… AND THE CHALLENGES HE FACES
By FITSNEWS || South Carolina lawmakers – a predominantly self-serving lot who have done their level best to run the Palmetto State into a ditch for decades – will gather in the state capital of Columbia this week for a biannual organizational session.
The purpose of this confab? To select leaders, assign members to committees and prepare for the onrush of (mostly self-serving) legislation scheduled to make its way through the all-powerful legislative branch of state government beginning in January.
Hanging over this year’s gathering? An ongoing federal-state investigation of corruption at the S.C. State House – one that’s already brought down former S.C. Speaker of the House Bobby Harrell. In fact the first item of business when members of the S.C. House of Representatives convene in Columbia on Tuesday will be the election of Harrell’s replacement – a race that was won months ago by S.C. Speaker Pro Tempore Jay Lucas.
Who is Lucas?
A 57-year-old attorney from Florence, S.C., the incoming Speaker is described by those who know him best as intelligent, inclusive and modest – three qualities in extremely short supply in the S.C. General Assembly.
“Jay is just what the situation requires,” one of Lucas’ colleagues told FITS. “His personality, his integrity, his respect for the (House) – his way of doing things – it’s like he was custom made for the crisis we are confronting.”
It almost didn’t happen, though. Lucas – who will be the third “Republican” to hold the powerful post since the GOP took control of the House in 1994 – was reportedly on the verge of leaving the legislature before circumstances thrust him into the limelight.
“He had a sweet job offer from one of the big firms but decided to stay because the Speaker’s job fell into his lap,” one source told FITS.
Lucas doesn’t appear interested in turning the powerful post into a personal fiefdom, though.
“I don’t see him doing (the Speaker’s job) for more than three terms,” one of the new Speaker’s confidantes told FITS.
That may be one reason why Lucas has been pushing for term limits on leadership positions within the House (not limits on how long members can serve, but rather the length of time they can occupy leadership roles).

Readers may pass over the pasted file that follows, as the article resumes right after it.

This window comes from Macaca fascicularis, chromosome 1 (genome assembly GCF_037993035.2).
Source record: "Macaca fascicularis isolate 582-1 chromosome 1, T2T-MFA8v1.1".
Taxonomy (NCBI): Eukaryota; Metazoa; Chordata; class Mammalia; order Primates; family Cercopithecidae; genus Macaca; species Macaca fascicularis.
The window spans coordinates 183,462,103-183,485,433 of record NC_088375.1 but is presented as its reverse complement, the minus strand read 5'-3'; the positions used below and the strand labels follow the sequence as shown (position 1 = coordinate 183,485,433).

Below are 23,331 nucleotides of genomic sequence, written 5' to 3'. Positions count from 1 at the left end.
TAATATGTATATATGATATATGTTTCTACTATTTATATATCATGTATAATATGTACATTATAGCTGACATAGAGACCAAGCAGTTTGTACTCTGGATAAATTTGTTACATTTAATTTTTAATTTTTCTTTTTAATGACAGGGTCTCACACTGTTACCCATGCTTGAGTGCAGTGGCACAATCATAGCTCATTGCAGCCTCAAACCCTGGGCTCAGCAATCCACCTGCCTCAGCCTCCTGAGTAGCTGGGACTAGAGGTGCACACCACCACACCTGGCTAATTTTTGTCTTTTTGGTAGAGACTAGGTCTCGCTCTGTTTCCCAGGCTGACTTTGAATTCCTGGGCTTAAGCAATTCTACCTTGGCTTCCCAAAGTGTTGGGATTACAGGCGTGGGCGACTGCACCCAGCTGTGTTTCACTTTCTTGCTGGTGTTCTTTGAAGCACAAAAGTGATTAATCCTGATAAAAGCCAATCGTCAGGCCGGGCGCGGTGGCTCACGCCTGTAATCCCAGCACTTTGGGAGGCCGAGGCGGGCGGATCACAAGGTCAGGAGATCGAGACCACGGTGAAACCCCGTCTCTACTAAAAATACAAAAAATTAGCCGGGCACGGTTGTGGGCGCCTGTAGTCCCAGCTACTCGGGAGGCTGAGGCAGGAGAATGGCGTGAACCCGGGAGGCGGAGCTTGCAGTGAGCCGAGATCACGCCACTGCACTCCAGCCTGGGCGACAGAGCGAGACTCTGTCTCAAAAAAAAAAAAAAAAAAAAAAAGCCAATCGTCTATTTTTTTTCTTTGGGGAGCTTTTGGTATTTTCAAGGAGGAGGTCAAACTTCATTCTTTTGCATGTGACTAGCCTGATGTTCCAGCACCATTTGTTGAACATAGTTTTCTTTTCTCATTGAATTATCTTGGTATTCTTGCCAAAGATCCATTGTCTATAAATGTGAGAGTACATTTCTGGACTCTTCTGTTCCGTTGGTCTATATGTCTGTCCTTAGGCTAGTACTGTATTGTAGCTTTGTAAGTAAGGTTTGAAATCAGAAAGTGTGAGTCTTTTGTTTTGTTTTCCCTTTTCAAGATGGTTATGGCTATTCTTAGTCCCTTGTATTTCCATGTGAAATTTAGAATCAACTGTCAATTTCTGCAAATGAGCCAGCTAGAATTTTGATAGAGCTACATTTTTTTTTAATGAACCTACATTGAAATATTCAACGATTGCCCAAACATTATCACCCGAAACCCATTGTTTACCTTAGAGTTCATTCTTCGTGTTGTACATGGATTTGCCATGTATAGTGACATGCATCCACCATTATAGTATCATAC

We support such an effort …
Another of Lucas’ closest aides in the House told FITS his plan was to see the chamber through the current crisis, restore public confidence in the legislative branch and get the state on better fiscal footing.
“Not a caretaker – but not a career politician either,” the lawmaker told us.
When all that’s done, then he’ll take that private sector job …
“He’s well aware of the stakes,” the lawmaker added. “He knows it’s all on his shoulders now. And he knows he can’t do it alone.”
In an interview with S.C. Statehouse Report published just prior to the Thanksgiving holiday, Lucas told veteran Palmetto politico Andy Brack that promoting an inclusive style of leadership was “extremely important for where we are at this point in the state’s history.”
“I’ve heard from the members that they want to be involved in the process more than they have been in the past,” Lucas told Brack.
He’s involving them, too – appointing members like Gary Simrill and Kirkman Finlay to committees aimed at addressing pressing ethics and infrastructure issues.
Will his “inclusiveness” pay off in progress for the state?
We shall see …
If Lucas can steer the S.C. House out of its current corrupt mess via a package of compelling ethics reforms – while simultaneously righting the state’s fiscal ship with pro-free market tax and spending policies – that would be something all South Carolinians could applaud.
We’re certainly looking forward to seeing what he brings to the table on both counts …